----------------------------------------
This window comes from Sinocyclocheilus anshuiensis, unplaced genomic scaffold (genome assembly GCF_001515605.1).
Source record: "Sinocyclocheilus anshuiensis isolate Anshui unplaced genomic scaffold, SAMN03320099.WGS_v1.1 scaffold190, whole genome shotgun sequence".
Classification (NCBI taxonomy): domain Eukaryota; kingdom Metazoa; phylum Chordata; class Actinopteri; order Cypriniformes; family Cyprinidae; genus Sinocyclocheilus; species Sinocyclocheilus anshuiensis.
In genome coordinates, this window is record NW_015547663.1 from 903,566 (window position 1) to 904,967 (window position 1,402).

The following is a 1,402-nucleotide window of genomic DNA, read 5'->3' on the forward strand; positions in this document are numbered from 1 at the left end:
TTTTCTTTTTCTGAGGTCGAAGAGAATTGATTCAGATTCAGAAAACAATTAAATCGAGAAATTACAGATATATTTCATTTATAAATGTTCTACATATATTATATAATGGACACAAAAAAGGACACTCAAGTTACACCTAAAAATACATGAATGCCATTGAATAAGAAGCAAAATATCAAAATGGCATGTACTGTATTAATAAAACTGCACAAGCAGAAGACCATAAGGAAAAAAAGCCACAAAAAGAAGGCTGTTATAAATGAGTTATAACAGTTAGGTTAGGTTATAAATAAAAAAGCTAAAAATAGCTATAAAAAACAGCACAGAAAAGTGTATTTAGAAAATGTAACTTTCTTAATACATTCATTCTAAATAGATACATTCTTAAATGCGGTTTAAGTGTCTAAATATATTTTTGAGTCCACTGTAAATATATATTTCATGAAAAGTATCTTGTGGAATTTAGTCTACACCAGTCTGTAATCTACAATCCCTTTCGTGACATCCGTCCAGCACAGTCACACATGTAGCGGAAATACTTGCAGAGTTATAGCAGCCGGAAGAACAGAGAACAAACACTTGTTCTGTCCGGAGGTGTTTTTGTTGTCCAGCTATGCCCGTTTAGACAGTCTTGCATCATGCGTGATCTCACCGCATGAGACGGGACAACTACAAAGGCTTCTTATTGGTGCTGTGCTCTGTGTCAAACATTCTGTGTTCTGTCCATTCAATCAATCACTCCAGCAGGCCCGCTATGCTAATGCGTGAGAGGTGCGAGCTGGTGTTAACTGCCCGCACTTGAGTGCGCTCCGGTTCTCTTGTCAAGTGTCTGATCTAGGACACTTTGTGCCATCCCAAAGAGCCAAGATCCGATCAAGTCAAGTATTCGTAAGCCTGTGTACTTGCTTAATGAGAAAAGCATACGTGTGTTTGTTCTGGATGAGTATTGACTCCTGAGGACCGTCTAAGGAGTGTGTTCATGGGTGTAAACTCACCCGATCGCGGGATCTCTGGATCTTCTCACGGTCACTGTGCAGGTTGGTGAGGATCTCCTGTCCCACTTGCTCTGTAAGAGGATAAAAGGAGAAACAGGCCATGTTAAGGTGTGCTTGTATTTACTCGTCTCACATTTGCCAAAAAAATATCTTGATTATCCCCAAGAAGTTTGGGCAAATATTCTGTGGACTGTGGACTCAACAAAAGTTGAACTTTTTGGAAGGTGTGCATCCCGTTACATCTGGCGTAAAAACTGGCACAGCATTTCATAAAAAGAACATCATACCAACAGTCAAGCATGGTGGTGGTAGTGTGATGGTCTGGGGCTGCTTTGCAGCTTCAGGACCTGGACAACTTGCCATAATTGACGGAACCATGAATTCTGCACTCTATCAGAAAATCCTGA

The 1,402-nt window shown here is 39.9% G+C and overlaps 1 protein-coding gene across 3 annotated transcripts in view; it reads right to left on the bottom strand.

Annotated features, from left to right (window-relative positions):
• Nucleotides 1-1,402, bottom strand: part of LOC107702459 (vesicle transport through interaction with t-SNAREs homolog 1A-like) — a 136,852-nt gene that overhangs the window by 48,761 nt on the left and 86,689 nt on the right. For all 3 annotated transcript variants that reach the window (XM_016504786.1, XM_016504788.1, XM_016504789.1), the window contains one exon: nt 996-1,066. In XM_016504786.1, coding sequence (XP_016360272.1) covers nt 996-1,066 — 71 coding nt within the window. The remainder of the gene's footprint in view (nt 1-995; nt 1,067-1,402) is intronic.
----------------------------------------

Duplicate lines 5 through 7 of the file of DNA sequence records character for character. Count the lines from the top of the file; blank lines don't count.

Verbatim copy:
The following is a 1,402-nucleotide window of genomic DNA, read 5'->3' on the forward strand; positions in this document are numbered from 1 at the left end:
TTTTCTTTTTCTGAGGTCGAAGAGAATTGATTCAGATTCAGAAAACAATTAAATCGAGAAATTACAGATATATTTCATTTATAAATGTTCTACATATATTATATAATGGACACAAAAAAGGACACTCAAGTTACACCTAAAAATACATGAATGCCATTGAATAAGAAGCAAAATATCAAAATGGCATGTACTGTATTAATAAAACTGCACAAGCAGAAGACCATAAGGAAAAAAAGCCACAAAAAGAAGGCTGTTATAAATGAGTTATAACAGTTAGGTTAGGTTATAAATAAAAAAGCTAAAAATAGCTATAAAAAACAGCACAGAAAAGTGTATTTAGAAAATGTAACTTTCTTAATACATTCATTCTAAATAGATACATTCTTAAATGCGGTTTAAGTGTCTAAATATATTTTTGAGTCCACTGTAAATATATATTTCATGAAAAGTATCTTGTGGAATTTAGTCTACACCAGTCTGTAATCTACAATCCCTTTCGTGACATCCGTCCAGCACAGTCACACATGTAGCGGAAATACTTGCAGAGTTATAGCAGCCGGAAGAACAGAGAACAAACACTTGTTCTGTCCGGAGGTGTTTTTGTTGTCCAGCTATGCCCGTTTAGACAGTCTTGCATCATGCGTGATCTCACCGCATGAGACGGGACAACTACAAAGGCTTCTTATTGGTGCTGTGCTCTGTGTCAAACATTCTGTGTTCTGTCCATTCAATCAATCACTCCAGCAGGCCCGCTATGCTAATGCGTGAGAGGTGCGAGCTGGTGTTAACTGCCCGCACTTGAGTGCGCTCCGGTTCTCTTGTCAAGTGTCTGATCTAGGACACTTTGTGCCATCCCAAAGAGCCAAGATCCGATCAAGTCAAGTATTCGTAAGCCTGTGTACTTGCTTAATGAGAAAAGCATACGTGTGTTTGTTCTGGATGAGTATTGACTCCTGAGGACCGTCTAAGGAGTGTGTTCATGGGTGTAAACTCACCCGATCGCGGGATCTCTGGATCTTCTCACGGTCACTGTGCAGGTTGGTGAGGATCTCCTGTCCCACTTGCTCTGTAAGAGGATAAAAGGAGAAACAGGCCATGTTAAGGTGTGCTTGTATTTACTCGTCTCACATTTGCCAAAAAAATATCTTGATTATCCCCAAGAAGTTTGGGCAAATATTCTGTGGACTGTGGACTCAACAAAAGTTGAACTTTTTGGAAGGTGTGCATCCCGTTACATCTGGCGTAAAAACTGGCACAGCATTTCATAAAAAGAACATCATACCAACAGTCAAGCATGGTGGTGGTAGTGTGATGGTCTGGGGCTGCTTTGCAGCTTCAGGACCTGGACAACTTGCCATAATTGACGGAACCATGAATTCTGCACTCTATCAGAAAATCCTGA

The 1,402-nt window shown here is 39.9% G+C and overlaps 1 protein-coding gene across 3 annotated transcripts in view; it reads right to left on the bottom strand.